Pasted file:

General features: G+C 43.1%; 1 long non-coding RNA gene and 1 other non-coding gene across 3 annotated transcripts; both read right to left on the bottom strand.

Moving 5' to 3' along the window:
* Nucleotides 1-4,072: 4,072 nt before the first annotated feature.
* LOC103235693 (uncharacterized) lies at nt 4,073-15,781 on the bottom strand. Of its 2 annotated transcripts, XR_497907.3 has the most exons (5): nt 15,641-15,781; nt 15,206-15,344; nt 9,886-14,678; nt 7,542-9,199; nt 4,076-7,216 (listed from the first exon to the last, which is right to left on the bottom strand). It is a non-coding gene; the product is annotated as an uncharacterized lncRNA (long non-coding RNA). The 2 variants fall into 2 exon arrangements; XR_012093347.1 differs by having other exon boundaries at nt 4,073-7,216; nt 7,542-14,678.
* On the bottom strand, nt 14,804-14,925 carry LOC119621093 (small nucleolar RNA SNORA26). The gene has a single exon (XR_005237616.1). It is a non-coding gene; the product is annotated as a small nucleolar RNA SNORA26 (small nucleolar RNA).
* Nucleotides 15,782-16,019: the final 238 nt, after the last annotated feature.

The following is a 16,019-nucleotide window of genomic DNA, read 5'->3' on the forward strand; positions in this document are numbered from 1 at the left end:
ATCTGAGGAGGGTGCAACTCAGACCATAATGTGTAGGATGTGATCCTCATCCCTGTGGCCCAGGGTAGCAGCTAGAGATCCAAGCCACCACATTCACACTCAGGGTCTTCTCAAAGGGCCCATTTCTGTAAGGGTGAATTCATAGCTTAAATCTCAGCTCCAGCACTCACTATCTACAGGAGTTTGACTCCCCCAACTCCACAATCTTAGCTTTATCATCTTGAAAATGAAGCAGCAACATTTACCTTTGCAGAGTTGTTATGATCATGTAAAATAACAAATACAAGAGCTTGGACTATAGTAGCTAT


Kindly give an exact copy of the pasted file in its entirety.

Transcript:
General features: G+C 43.1%; 1 long non-coding RNA gene and 1 other non-coding gene across 3 annotated transcripts; both read right to left on the bottom strand.

Moving 5' to 3' along the window:
* Nucleotides 1-4,072: 4,072 nt before the first annotated feature.
* LOC103235693 (uncharacterized) lies at nt 4,073-15,781 on the bottom strand. Of its 2 annotated transcripts, XR_497907.3 has the most exons (5): nt 15,641-15,781; nt 15,206-15,344; nt 9,886-14,678; nt 7,542-9,199; nt 4,076-7,216 (listed from the first exon to the last, which is right to left on the bottom strand). It is a non-coding gene; the product is annotated as an uncharacterized lncRNA (long non-coding RNA). The 2 variants fall into 2 exon arrangements; XR_012093347.1 differs by having other exon boundaries at nt 4,073-7,216; nt 7,542-14,678.
* On the bottom strand, nt 14,804-14,925 carry LOC119621093 (small nucleolar RNA SNORA26). The gene has a single exon (XR_005237616.1). It is a non-coding gene; the product is annotated as a small nucleolar RNA SNORA26 (small nucleolar RNA).
* Nucleotides 15,782-16,019: the final 238 nt, after the last annotated feature.

The following is a 16,019-nucleotide window of genomic DNA, read 5'->3' on the forward strand; positions in this document are numbered from 1 at the left end:
ATCTGAGGAGGGTGCAACTCAGACCATAATGTGTAGGATGTGATCCTCATCCCTGTGGCCCAGGGTAGCAGCTAGAGATCCAAGCCACCACATTCACACTCAGGGTCTTCTCAAAGGGCCCATTTCTGTAAGGGTGAATTCATAGCTTAAATCTCAGCTCCAGCACTCACTATCTACAGGAGTTTGACTCCCCCAACTCCACAATCTTAGCTTTATCATCTTGAAAATGAAGCAGCAACATTTACCTTTGCAGAGTTGTTATGATCATGTAAAATAACAAATACAAGAGCTTGGACTATAGTAGCTAT